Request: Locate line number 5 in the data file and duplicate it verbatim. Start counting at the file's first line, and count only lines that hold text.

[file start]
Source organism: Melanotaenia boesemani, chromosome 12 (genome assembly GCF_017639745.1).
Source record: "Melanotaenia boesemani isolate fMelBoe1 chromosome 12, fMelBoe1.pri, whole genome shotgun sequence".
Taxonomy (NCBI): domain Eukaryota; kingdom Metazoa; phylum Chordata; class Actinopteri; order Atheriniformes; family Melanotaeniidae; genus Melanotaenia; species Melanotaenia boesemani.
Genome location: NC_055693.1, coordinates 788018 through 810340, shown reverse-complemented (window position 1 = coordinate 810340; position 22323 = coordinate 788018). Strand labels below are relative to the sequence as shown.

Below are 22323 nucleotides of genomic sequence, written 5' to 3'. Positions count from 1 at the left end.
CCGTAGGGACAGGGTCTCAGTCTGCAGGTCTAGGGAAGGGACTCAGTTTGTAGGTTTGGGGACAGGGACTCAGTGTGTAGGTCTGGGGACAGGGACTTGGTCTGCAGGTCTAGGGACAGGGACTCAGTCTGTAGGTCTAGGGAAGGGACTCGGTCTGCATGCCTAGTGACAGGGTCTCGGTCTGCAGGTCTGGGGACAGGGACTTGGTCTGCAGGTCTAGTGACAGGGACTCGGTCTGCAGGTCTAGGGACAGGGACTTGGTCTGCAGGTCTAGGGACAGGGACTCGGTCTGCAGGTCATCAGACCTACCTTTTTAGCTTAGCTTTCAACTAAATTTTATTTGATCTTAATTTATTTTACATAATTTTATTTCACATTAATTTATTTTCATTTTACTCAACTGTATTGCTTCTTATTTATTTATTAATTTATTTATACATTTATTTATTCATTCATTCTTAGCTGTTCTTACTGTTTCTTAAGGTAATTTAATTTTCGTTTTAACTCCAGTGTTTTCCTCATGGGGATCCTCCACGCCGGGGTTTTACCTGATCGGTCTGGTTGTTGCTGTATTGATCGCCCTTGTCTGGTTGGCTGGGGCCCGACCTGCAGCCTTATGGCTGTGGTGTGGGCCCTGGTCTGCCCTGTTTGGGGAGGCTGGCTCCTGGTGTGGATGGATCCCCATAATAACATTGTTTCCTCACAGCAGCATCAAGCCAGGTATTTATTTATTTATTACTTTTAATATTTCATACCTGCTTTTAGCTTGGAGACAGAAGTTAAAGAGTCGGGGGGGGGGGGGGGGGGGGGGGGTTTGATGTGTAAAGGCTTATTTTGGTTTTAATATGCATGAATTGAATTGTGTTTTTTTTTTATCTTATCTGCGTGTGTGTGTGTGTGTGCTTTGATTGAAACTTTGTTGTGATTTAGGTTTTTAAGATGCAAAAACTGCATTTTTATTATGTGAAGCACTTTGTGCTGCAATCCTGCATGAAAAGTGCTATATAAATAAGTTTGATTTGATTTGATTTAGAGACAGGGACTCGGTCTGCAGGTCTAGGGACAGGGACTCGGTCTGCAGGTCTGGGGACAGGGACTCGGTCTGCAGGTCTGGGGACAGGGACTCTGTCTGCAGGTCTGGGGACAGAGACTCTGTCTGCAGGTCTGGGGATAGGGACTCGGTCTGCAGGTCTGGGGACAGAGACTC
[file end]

Below are 22323 nucleotides of genomic sequence, written 5' to 3'. Positions count from 1 at the left end.